MORE ABOUT URBAN STREET ANGELS:
  • Urban Street Angels is one of the Southern California’s most impactful movements in the Basic Human Services space – providing sustainable solutions that offer hope and opportunity to homeless youth seeking to leave the streets behind for good.
  • Established by Eric Lovett in 2012, Urban Street Angels is a non-profit organization that operates the only regional program providing bridge housing and job training opportunities for transitional-age youth (TAY; 18-25 years old) in the San Diego area.
  • Seven years ago, Lovett recognized homeless TAY were underserved in San Diego County. As a former pastor with Missiongathering Christian Church, he led a volunteer effort to serve homeless youth in 2012 by taking to the streets with hygiene kits, food and water. He realized even more needed to be done after realizing there were no TAY-specific bridge housing program at the time in San Diego to house the nearly 1,500 homeless TAY living on the streets.
  • He then began to provide shelter in his own home for several homeless individuals for nearly two years.
  • Urban Street Angels, in partnership with the County of San Diego, Health and Human Services Agency, Behavioral Health Services, have two programs that work together to tackle the homeless TAY crisis in San Diego:
    • Emergency Overnight Shelter Services: Urban Street Angels has helped 2,000 homeless youth (TAY) since 2012.
      • In 2018, Urban Street Angels served over 800 homeless TAY through its emergency shelter in Missiongathering Christian Church in North Park.
    • Bridge Housing: These programs are now centralized at the new Urban Street Angels Center in Downtown San Diego, consolidating previous single home sites around the city.
      • This program also provides coordination of other needed services through collaboration with mental health providers, health care, employment, education, and a comprehensive roadmap to help keep TAY on track with their personal goals, allowing them to leave the streets behind for good.
  • Urban Street Angels partners with local mental health treatment programs to provide on-site group / individual therapy to TAY who wish to participate.
  • Job Training / Employment through 8 West: A social enterprise business model where TAY receive vital job and soft skills training, and learn to handcraft a premium line of bath, shower and spa products in the process, including soaps and candles. To make a purchase or to learn more, visit 8west.org.
  • USA’s relationship with the County of San Diego was forged in early 2016. Their funding has enabled the organization to help more homeless youth off the streets in the past three years in San Diego.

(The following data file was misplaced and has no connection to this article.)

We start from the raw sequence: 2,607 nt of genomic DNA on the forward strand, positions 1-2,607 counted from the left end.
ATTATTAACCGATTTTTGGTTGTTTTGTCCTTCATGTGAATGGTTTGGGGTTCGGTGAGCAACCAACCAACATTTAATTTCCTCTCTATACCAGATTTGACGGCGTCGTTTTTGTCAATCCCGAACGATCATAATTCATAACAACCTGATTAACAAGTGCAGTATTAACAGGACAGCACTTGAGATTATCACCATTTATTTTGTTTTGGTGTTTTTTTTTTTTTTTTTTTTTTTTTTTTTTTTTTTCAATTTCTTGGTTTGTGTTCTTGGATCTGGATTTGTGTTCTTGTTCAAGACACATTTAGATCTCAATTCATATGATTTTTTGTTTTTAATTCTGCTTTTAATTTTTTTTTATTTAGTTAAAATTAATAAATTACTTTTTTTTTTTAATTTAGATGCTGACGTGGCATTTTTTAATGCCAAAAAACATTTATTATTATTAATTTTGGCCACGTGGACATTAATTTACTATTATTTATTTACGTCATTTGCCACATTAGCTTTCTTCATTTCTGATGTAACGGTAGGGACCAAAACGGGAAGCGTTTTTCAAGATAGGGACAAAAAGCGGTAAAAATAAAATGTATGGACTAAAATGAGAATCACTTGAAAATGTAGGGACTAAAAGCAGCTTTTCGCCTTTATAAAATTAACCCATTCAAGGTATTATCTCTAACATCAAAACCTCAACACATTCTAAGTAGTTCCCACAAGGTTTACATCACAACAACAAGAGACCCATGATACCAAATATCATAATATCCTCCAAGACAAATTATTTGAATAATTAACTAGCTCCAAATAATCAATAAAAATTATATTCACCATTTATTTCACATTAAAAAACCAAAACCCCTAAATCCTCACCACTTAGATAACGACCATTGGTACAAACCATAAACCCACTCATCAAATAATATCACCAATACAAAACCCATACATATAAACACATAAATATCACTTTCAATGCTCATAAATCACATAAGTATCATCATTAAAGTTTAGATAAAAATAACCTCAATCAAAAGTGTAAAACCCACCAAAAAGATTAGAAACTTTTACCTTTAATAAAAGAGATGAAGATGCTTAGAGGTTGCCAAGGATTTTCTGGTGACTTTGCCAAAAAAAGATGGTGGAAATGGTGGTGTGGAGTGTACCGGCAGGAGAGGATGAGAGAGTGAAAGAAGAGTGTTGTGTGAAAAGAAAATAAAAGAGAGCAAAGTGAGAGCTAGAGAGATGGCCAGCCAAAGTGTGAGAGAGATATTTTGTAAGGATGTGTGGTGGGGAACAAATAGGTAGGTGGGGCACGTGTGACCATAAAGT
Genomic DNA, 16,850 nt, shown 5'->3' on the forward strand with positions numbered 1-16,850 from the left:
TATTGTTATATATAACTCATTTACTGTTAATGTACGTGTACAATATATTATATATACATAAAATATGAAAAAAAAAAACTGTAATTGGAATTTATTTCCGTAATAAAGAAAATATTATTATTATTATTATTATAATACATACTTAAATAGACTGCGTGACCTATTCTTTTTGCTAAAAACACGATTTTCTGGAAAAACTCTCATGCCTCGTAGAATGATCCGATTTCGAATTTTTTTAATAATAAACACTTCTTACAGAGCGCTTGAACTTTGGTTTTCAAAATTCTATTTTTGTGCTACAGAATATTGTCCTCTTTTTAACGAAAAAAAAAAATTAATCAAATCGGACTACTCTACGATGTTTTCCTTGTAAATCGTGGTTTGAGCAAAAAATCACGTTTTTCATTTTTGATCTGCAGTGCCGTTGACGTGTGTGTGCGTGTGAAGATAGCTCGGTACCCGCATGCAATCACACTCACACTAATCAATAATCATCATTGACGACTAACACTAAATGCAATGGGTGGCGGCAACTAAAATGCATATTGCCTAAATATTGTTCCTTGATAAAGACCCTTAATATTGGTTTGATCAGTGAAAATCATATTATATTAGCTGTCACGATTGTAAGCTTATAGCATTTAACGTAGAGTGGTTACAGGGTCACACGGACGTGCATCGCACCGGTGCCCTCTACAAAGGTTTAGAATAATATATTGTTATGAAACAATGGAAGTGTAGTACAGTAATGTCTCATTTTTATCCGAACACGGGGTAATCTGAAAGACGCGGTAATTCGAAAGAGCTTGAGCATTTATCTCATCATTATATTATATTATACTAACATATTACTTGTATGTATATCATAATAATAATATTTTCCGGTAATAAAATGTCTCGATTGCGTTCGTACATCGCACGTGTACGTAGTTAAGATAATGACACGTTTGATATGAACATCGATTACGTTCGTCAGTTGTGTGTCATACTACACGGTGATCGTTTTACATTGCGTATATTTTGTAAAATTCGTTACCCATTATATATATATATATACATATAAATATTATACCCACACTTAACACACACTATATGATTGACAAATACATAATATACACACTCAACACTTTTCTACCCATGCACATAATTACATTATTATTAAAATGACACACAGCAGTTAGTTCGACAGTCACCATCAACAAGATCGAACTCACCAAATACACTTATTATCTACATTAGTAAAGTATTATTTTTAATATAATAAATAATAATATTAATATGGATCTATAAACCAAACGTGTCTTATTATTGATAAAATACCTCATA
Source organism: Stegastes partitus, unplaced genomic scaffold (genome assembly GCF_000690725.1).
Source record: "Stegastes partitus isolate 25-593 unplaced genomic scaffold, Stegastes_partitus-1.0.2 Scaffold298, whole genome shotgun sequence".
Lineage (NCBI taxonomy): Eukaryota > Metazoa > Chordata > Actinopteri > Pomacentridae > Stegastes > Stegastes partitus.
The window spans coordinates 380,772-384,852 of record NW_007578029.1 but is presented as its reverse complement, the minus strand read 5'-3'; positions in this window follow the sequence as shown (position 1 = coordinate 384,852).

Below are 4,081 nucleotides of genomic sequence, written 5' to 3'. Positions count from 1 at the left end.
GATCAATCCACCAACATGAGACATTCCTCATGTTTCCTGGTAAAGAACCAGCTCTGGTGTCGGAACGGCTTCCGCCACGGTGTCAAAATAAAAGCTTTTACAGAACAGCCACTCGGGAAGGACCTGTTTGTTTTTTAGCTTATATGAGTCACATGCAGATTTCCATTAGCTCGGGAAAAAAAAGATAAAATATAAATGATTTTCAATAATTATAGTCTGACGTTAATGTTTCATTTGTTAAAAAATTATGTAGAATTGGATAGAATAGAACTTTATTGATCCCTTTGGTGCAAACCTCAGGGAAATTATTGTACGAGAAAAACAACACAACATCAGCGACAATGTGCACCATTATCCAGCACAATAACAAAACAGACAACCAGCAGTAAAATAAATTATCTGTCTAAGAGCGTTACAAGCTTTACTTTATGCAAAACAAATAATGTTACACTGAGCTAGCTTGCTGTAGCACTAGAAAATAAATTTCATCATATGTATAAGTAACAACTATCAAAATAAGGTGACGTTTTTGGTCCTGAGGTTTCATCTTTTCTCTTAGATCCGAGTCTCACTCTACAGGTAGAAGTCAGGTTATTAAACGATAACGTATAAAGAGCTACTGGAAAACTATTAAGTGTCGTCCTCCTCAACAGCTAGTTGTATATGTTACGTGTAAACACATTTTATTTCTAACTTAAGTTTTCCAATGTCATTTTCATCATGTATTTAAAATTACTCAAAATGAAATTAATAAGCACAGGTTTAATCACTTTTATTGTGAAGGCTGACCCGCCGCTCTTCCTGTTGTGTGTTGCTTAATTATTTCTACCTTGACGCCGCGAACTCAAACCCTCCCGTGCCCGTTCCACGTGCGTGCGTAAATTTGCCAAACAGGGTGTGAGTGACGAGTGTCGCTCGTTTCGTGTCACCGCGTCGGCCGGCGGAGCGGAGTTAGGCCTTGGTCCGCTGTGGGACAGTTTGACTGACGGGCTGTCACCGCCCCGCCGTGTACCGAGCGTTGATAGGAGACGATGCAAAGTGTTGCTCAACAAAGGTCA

• Urban Street Angels is not a religious or specific faith-based organization, but a community that meets TAY where they are.
HOW THE PUBLIC CAN SUPPORT URBAN STREET ANGELS:
  • The public can support 8 West, the Urban Street Angels social enterprise, by purchasing handcrafted premium bath, shower and spa products at 8west.org.
  • Starting in 2019, Urban Street Angels needs mentors to provide minimal hours per month to walk alongside TAY in its housing program. For more information on mentorship opportunities, visit urbanstreetangels.org.
  • Donations are always welcomed. Please connect with Urban Street Angels at 619-415-6616 or donate@urbanstreetangels.org to see what items are needed.
  • Financial support is needed to provide support for their various services, such as support for their emergency overnight shelter, as well as for youth in their supportive housing program for food, clothing, medical care, bus passes, and hygiene items. Make a donation: urbanstreetangels.org/make-a-donation.
ABOUT HOMELESS TRANSITIONAL-AGE YOUTH (TAY) IN SAN DIEGO COUNTY:
  • San Diego has the 4th largest homeless population in the country. More than 1,100 homeless youth (TAY) between the ages of 18 and 25 roam the city’s streets in need of food and shelter. The number of homeless teens and young adults in San Diego County increased 39 percent between 2016 and 2017, and the largest number of the increase in unsheltered youth during the last year was in the TAY age range.
  • Transitional-age youth (TAY) tend to be a hidden, underserved population that have a harder time accessing services, including shelter, medical care and employment. Residents at the new Urban Street Angels Center come to understand that they can go to school or get a job, and are provided an address, as well as an opportunity to make a sustainable difference in the world.
  • Studies show youth often have traumatic childhood experiences prior to becoming homeless. Youth who have been involved in the foster care and juvenile justice systems are significantly more likely to become homeless than those who have not. Family conflict and rejection, as well as economic instability, also can cause a young adult to become homeless, experience trauma and also may contribute to developing mental illness and substance use disorders.

###